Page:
‘The Toffs and the Commoners’ – A Garden Designers Round Table Post on designing with native plants.
As you fly up out of Bristol
through the hills of Leigh Woods
towards the motor way and the west
the spire of St Mary Redcliffe,
set amidst the hubbub of the city,
lies way back below you.
You are suddenly in the beginnings of semi rural North Somerset, yet you are also really just the length of Brunel’s amazing suspension bridge away from up-town, prestigious, regency Clifton.
This leafy south facing slope is studded with Victorian villas
and turreted splendour. With old money and new money.
So given its proximity to the city it is very much one of Bristol’s premier locations. Second only to Clifton in its salubrious and select allure.
It is a neighbourhood of electric gates, clipped laurel hedges. Impeccably managed lawns.
But, what can they be thinking of?
Scuzzy weeds on the public verge?
In the past there would have been sufficient power here for a swift call to the requisite authorities which would result in a public verge ‘crew cut’ pronto.
But of course with the passage of time in cash-strapped Britain we have now all become recessionistas, finding new ways of things costing less.
And ‘ecological’ has achieved street cred!
So here on this verge, this year, we have so far had wondrous flushes of golden taraxacum, clouds of creamy cow parsley, tawny hazes of grasses. For a few weeks the traffic junction at the top was jamming with the acid yellow daisies of ragwort and the rose-mauve glow of thistles.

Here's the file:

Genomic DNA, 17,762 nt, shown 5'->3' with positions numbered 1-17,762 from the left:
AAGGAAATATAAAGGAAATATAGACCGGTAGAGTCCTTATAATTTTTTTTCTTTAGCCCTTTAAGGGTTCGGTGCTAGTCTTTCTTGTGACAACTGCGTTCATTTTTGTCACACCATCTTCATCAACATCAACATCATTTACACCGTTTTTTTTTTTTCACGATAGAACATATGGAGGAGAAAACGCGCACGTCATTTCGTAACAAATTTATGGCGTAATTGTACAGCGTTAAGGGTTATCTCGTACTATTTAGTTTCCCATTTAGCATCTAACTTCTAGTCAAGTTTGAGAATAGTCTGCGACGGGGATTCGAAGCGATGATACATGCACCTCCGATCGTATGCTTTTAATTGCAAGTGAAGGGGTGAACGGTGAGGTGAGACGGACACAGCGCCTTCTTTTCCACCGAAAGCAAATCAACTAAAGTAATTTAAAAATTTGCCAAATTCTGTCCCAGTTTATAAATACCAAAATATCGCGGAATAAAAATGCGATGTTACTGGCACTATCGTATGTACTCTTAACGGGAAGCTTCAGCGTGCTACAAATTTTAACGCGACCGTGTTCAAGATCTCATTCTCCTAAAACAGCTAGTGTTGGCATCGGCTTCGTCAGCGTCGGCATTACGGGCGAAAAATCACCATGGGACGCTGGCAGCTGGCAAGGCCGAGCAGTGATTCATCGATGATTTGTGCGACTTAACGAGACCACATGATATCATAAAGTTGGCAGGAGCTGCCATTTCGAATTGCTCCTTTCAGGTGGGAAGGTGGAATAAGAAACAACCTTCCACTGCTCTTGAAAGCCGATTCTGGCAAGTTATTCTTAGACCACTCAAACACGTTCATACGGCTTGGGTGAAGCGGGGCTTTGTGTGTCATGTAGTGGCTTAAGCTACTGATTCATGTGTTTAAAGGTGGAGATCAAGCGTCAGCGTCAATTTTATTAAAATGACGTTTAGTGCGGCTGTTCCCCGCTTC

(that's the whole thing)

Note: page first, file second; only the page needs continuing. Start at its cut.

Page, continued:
Now it is the turn of Heracleum and Rumex.
And much as individual plants can be enjoyed for their own sake it is when you combine plants deliberately that, leaving aside the odd happy accident (!!), things really begin to happen.
And when your combinations are quite simple and on a certain scale the results can be quite special.
Of course ‘Dame Nature’, as another Dame, Dame Edna Everage, would call it, is good at both the happy accidents and the scale.
Here, the white flowers of common hogweed and the drying rust coloured spikes of common sorrel flowers combine en masse to make quite a striking sight.
There is contrast of form, texture and colour here.
Me I’d like a third to join it. Say lemon yellow oenothera or perhaps soft orange hemerocallis to make a happy trio. But don’t worry, I am not going to guerrilla garden. That I do not subscribe to.
Yeah, I am calling it ‘designing with natives’!
Still wondering what the natives are making of it tho!
Robert and Lesley
As opposed to this ‘happenstance’ I am sure our US colleagues will really be talking about designing with natives so do check in with them on the links below and find out how it is done: